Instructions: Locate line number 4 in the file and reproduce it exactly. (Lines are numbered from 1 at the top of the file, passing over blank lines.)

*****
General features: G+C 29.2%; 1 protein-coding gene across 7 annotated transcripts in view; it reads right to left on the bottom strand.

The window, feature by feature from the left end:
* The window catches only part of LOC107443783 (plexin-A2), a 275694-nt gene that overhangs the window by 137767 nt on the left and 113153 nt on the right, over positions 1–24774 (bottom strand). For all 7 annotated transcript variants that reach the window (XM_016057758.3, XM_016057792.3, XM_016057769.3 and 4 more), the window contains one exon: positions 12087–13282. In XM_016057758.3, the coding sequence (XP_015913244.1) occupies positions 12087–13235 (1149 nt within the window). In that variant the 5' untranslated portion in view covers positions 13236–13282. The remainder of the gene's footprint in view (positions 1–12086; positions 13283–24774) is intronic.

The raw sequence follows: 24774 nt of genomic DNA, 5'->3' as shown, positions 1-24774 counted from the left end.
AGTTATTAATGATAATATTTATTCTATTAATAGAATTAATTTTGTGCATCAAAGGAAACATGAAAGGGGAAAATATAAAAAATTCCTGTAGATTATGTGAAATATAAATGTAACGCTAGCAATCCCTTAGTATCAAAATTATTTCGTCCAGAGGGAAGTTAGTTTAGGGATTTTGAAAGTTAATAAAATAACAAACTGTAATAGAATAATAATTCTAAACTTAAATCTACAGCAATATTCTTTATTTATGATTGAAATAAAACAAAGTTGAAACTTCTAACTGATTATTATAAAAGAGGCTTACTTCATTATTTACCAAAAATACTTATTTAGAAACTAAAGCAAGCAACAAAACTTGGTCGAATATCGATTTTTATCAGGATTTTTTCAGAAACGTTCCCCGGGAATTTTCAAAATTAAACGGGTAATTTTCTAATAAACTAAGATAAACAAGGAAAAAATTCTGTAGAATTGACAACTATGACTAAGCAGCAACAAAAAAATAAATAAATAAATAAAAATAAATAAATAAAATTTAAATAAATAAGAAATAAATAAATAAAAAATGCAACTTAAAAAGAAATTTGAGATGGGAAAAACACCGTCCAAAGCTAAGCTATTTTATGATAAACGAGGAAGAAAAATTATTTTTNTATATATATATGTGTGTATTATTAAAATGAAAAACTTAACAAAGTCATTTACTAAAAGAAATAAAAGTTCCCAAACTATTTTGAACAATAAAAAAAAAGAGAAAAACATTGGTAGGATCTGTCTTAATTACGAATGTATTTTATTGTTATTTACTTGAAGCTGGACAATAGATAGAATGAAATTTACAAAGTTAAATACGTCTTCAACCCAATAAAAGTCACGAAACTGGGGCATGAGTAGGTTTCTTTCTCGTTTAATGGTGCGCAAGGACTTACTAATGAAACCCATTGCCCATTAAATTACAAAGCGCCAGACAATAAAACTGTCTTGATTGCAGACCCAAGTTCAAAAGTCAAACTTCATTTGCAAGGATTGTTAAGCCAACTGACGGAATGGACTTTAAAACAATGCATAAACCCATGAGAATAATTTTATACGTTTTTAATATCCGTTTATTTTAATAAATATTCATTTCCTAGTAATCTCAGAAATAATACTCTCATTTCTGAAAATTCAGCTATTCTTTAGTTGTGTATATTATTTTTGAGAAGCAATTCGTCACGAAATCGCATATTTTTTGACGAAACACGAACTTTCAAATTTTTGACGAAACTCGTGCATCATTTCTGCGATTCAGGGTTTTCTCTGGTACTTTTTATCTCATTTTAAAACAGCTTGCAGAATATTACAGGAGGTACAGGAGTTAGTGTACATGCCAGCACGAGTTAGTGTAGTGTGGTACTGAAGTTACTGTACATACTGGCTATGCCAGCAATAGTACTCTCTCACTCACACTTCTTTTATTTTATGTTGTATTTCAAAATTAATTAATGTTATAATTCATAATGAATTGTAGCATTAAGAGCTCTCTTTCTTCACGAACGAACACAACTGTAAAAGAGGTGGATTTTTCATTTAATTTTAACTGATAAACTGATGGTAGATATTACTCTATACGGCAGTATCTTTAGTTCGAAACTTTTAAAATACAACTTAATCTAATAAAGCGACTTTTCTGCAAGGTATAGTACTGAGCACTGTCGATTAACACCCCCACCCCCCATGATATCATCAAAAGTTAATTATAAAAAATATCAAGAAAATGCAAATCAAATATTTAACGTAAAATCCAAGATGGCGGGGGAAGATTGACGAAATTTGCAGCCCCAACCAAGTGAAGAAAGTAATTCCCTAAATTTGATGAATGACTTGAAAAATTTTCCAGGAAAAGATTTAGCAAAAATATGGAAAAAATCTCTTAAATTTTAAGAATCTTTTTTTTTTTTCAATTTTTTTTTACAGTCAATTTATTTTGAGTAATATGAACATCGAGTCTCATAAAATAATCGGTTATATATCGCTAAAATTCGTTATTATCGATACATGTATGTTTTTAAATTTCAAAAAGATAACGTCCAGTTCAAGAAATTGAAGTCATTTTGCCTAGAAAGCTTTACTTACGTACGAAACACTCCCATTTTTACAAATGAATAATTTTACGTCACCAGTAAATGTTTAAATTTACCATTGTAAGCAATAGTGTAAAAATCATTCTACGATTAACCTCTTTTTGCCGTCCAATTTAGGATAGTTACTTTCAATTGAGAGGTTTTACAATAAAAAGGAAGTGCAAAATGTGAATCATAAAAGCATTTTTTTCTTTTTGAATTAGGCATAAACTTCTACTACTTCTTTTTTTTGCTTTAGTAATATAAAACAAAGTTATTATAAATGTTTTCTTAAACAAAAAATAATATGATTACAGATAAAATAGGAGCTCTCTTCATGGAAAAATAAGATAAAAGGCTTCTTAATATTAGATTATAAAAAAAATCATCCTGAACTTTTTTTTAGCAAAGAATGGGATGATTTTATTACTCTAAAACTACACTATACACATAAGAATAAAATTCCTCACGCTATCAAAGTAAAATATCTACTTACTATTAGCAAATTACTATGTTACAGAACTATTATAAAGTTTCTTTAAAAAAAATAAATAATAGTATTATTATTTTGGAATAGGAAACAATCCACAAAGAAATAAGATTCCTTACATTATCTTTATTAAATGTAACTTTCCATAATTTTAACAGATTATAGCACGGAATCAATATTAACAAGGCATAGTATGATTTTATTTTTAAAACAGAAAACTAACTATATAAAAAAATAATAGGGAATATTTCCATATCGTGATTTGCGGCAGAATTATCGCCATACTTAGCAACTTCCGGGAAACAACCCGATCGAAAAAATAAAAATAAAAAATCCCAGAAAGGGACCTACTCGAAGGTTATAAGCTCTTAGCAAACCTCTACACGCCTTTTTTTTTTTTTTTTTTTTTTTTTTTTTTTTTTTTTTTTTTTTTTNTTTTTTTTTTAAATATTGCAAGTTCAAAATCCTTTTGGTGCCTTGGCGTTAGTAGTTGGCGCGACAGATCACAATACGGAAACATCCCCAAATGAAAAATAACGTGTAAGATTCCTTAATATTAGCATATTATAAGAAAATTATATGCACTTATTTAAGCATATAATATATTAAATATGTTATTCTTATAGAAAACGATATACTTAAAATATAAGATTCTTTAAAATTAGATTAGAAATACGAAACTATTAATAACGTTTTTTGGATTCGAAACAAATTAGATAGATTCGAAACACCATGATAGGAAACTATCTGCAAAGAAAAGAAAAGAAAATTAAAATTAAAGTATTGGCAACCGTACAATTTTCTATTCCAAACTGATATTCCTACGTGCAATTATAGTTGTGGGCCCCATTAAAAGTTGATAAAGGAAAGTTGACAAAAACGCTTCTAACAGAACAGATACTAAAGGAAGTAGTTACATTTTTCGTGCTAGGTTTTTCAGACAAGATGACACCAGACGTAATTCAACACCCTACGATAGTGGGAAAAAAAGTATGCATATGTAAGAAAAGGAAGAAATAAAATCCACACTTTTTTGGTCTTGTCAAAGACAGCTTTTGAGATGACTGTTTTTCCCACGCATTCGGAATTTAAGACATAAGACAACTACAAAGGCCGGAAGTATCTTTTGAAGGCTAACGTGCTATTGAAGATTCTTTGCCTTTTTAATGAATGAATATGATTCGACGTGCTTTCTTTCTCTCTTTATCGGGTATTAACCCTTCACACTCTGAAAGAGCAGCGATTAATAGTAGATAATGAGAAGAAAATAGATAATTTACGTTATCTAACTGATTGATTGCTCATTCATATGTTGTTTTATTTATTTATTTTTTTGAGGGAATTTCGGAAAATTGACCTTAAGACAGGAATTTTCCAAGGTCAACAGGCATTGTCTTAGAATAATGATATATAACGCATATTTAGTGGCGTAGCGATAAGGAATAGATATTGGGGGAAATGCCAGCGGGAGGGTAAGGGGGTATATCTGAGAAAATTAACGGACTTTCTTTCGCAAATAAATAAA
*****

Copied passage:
The raw sequence follows: 24774 nt of genomic DNA, 5'->3' as shown, positions 1-24774 counted from the left end.